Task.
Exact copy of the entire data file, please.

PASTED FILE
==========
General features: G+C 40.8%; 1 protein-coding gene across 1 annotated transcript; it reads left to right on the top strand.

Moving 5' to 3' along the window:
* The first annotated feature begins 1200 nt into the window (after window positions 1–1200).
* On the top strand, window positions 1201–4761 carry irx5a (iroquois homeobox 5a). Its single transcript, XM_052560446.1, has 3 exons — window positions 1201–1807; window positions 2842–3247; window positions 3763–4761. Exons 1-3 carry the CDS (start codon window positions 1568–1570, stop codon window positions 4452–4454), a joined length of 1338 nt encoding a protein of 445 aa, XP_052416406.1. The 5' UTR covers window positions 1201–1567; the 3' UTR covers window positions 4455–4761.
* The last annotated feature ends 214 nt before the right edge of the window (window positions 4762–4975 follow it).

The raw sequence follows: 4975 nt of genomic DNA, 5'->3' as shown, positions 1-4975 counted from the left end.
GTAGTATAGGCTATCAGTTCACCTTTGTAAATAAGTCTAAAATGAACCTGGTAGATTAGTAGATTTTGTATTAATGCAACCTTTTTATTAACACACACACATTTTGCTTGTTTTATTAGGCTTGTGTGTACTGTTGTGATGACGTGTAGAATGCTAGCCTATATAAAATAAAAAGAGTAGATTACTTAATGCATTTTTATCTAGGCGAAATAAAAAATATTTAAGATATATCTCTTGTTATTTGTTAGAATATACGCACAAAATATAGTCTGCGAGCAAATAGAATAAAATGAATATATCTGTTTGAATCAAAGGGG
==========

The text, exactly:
General features: G+C 40.8%; 1 protein-coding gene across 1 annotated transcript; it reads left to right on the top strand.

Moving 5' to 3' along the window:
* The first annotated feature begins 1200 nt into the window (after window positions 1–1200).
* On the top strand, window positions 1201–4761 carry irx5a (iroquois homeobox 5a). Its single transcript, XM_052560446.1, has 3 exons — window positions 1201–1807; window positions 2842–3247; window positions 3763–4761. Exons 1-3 carry the CDS (start codon window positions 1568–1570, stop codon window positions 4452–4454), a joined length of 1338 nt encoding a protein of 445 aa, XP_052416406.1. The 5' UTR covers window positions 1201–1567; the 3' UTR covers window positions 4455–4761.
* The last annotated feature ends 214 nt before the right edge of the window (window positions 4762–4975 follow it).

The raw sequence follows: 4975 nt of genomic DNA, 5'->3' as shown, positions 1-4975 counted from the left end.
GTAGTATAGGCTATCAGTTCACCTTTGTAAATAAGTCTAAAATGAACCTGGTAGATTAGTAGATTTTGTATTAATGCAACCTTTTTATTAACACACACACATTTTGCTTGTTTTATTAGGCTTGTGTGTACTGTTGTGATGACGTGTAGAATGCTAGCCTATATAAAATAAAAAGAGTAGATTACTTAATGCATTTTTATCTAGGCGAAATAAAAAATATTTAAGATATATCTCTTGTTATTTGTTAGAATATACGCACAAAATATAGTCTGCGAGCAAATAGAATAAAATGAATATATCTGTTTGAATCAAAGGGG